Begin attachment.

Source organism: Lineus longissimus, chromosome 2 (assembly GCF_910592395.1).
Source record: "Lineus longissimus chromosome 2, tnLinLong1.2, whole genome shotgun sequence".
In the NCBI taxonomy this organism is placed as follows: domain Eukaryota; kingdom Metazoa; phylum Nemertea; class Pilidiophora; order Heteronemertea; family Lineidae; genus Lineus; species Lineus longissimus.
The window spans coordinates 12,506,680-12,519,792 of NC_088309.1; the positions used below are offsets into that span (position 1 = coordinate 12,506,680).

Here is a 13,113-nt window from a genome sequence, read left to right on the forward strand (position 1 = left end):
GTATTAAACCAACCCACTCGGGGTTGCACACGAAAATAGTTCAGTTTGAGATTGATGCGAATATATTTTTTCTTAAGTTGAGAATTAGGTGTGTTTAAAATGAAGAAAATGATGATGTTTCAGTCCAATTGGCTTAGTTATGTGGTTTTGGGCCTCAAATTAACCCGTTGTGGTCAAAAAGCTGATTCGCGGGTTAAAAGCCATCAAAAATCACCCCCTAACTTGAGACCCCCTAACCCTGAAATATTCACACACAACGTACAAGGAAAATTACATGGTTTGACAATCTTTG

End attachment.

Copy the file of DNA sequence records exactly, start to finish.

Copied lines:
Source organism: Lineus longissimus, chromosome 2 (assembly GCF_910592395.1).
Source record: "Lineus longissimus chromosome 2, tnLinLong1.2, whole genome shotgun sequence".
In the NCBI taxonomy this organism is placed as follows: domain Eukaryota; kingdom Metazoa; phylum Nemertea; class Pilidiophora; order Heteronemertea; family Lineidae; genus Lineus; species Lineus longissimus.
The window spans coordinates 12,506,680-12,519,792 of NC_088309.1; the positions used below are offsets into that span (position 1 = coordinate 12,506,680).

Here is a 13,113-nt window from a genome sequence, read left to right on the forward strand (position 1 = left end):
GTATTAAACCAACCCACTCGGGGTTGCACACGAAAATAGTTCAGTTTGAGATTGATGCGAATATATTTTTTCTTAAGTTGAGAATTAGGTGTGTTTAAAATGAAGAAAATGATGATGTTTCAGTCCAATTGGCTTAGTTATGTGGTTTTGGGCCTCAAATTAACCCGTTGTGGTCAAAAAGCTGATTCGCGGGTTAAAAGCCATCAAAAATCACCCCCTAACTTGAGACCCCCTAACCCTGAAATATTCACACACAACGTACAAGGAAAATTACATGGTTTGACAATCTTTG